hikvision proof of concept in qemu virtual machine

trulyone

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Good morning,

I am looking to examine vulnerabilities in hikvision ip cameras which have been well published over the years. I was hoping I could set up something in qemu under debian linux. It doesn't need to emulate all the camera features, just the http interface so I can test the vulnerabilities. To get started I downloaded some firmware files which unzip to give files such as digicap.dav which I can't seem to do much with. I've found reference to some tools, namely hiktools and hikpack. After a lot of googling I found hiktools05R1 which didn't extract anything when I ran it under wine. I can't find a copy of hikpack at all.

Has anyone had success running firmware (any camera model) under qemu for such a purpose, what firmware was it?
Has anyone got pre-extracted firmware or a copy of hikpack which may work?

Any other info greatly appreciated. Thank you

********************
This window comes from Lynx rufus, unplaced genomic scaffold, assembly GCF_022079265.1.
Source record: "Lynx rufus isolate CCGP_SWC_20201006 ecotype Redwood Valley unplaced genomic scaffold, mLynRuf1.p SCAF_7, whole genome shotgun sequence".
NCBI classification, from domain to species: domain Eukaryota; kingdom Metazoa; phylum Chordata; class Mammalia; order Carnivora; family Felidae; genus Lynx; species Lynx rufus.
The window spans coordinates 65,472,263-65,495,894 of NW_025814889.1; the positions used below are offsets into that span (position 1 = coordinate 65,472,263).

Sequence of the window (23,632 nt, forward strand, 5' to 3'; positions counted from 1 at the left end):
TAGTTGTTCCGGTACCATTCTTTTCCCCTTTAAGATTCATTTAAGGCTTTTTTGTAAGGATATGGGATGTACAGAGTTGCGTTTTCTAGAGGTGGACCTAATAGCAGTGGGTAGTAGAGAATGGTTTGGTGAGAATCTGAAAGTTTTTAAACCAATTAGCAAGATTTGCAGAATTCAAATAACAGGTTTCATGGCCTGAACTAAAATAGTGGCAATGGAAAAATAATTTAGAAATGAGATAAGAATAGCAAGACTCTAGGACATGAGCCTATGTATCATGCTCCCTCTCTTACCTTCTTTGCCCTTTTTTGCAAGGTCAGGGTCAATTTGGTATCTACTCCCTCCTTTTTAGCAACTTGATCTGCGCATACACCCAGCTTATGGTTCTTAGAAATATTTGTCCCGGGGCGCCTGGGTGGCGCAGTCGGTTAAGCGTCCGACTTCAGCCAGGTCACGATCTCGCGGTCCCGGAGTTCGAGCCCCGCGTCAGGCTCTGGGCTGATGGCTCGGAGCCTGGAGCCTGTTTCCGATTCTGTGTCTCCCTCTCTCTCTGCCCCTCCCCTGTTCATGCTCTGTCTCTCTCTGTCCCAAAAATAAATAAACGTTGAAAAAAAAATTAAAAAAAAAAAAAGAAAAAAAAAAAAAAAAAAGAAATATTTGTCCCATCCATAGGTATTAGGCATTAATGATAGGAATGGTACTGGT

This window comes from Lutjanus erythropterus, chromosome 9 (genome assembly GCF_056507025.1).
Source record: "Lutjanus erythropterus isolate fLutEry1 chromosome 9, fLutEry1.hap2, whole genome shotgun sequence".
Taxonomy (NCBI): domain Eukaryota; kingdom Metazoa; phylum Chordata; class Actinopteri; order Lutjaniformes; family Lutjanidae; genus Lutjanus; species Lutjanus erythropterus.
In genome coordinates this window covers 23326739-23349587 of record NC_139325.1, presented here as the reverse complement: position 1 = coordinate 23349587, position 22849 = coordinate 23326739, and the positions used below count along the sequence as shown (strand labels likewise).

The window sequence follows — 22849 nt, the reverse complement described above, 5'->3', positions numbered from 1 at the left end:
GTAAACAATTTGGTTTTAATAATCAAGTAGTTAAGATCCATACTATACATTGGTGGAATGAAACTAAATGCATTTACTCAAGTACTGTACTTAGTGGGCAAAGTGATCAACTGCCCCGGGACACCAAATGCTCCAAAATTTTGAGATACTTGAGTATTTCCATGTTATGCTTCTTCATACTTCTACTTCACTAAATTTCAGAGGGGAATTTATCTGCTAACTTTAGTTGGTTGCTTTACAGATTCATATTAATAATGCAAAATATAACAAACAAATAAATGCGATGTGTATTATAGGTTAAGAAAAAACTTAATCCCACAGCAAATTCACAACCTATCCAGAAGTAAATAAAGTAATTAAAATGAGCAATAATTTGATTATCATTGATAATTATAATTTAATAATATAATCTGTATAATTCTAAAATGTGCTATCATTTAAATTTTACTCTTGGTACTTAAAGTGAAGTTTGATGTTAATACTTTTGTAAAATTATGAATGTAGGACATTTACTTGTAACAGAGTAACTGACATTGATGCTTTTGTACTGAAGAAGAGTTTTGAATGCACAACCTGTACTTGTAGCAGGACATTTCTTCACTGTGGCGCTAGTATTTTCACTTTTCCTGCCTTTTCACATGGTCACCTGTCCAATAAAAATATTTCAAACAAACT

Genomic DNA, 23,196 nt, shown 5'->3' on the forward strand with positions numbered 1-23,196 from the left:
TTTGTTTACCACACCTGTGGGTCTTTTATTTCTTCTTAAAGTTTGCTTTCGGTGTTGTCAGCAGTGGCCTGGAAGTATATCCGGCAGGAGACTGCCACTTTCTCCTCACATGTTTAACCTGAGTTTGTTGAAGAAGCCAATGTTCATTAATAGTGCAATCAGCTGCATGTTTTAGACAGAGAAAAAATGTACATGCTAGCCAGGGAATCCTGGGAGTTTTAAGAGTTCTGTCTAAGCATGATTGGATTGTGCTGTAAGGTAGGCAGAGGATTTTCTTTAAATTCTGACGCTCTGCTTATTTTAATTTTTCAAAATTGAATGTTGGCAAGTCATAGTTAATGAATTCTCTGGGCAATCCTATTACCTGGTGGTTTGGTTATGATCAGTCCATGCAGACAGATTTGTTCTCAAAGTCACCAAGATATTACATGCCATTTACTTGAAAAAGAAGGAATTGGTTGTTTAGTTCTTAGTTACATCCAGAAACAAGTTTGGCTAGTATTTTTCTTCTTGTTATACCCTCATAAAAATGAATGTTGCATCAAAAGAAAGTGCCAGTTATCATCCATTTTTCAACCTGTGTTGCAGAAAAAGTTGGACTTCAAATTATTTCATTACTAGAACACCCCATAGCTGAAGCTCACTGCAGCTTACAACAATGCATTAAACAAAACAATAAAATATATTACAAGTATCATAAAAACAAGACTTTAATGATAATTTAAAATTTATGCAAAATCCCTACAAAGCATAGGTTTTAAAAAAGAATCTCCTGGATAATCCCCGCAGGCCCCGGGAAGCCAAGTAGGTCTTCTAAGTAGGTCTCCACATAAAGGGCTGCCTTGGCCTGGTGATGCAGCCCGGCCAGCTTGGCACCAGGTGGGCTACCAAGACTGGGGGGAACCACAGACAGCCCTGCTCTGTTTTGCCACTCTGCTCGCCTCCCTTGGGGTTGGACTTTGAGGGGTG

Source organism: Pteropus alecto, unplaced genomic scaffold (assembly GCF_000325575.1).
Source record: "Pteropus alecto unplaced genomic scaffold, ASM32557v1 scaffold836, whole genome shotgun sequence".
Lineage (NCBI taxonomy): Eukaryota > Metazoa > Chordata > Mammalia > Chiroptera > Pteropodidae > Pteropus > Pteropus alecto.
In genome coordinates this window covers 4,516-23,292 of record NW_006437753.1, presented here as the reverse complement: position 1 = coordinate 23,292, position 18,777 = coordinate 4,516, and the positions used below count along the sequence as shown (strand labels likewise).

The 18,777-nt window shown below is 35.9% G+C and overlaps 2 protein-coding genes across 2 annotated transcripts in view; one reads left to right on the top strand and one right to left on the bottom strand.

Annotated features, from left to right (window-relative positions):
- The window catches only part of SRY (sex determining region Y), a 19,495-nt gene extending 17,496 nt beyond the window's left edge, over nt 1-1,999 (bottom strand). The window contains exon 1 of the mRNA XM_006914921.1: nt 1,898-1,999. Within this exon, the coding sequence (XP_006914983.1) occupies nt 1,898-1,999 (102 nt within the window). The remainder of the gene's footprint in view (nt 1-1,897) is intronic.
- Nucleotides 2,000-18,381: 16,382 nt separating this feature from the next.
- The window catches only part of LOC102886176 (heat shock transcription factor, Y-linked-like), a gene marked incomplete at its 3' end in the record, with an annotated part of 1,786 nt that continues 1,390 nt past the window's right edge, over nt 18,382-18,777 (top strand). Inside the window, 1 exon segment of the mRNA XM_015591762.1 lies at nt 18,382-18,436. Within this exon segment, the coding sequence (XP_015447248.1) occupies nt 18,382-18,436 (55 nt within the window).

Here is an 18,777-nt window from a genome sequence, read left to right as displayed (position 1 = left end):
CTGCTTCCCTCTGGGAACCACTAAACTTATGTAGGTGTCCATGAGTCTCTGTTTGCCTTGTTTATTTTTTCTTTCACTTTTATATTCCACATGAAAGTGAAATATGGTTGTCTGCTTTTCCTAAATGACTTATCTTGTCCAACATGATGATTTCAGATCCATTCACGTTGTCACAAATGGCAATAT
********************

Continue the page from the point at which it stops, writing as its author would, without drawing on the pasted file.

@montecrypto
 

alastairstevenson

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I was hoping I could set up something in qemu under debian linux.
Arguably - that's quite ambitious, but would be an excellent development.

I can't find a copy of hikpack at all
Here is a copy :

To get started I downloaded some firmware files
Which firmware did you download?
The newer the firmware, the more protection is incorporated against modification and analysis.
Most of it is encrypted, though researchers manage to extract the keys.

You might find this of interest :

And this thread may be of interest :
Check out the @bashis PoC for testing the vulnerability.
 

tech_junkie

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I would think you use a camera instead of simulating one because buffer overload penetration testing might not be accurate simulating it.
 

natinadaka

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I agree that for certain security related analysis (I'm specifically thinking of examining malware running on the device), running on physical hardware would be best since the malware might use detection to see if it is running in a virtual environment as an anti-analysis technique.

You are also correct that when using virtualization, the configuration of the virtualization software is important because virtualization software often lets you turn on/off exposing some of CPU hardware security mitigations.

Other than that, for anything higher level (sounds like the original poster wanted to focus on probing cameras HTTP interface), virtualization should be fine (and is probably preferred).
 
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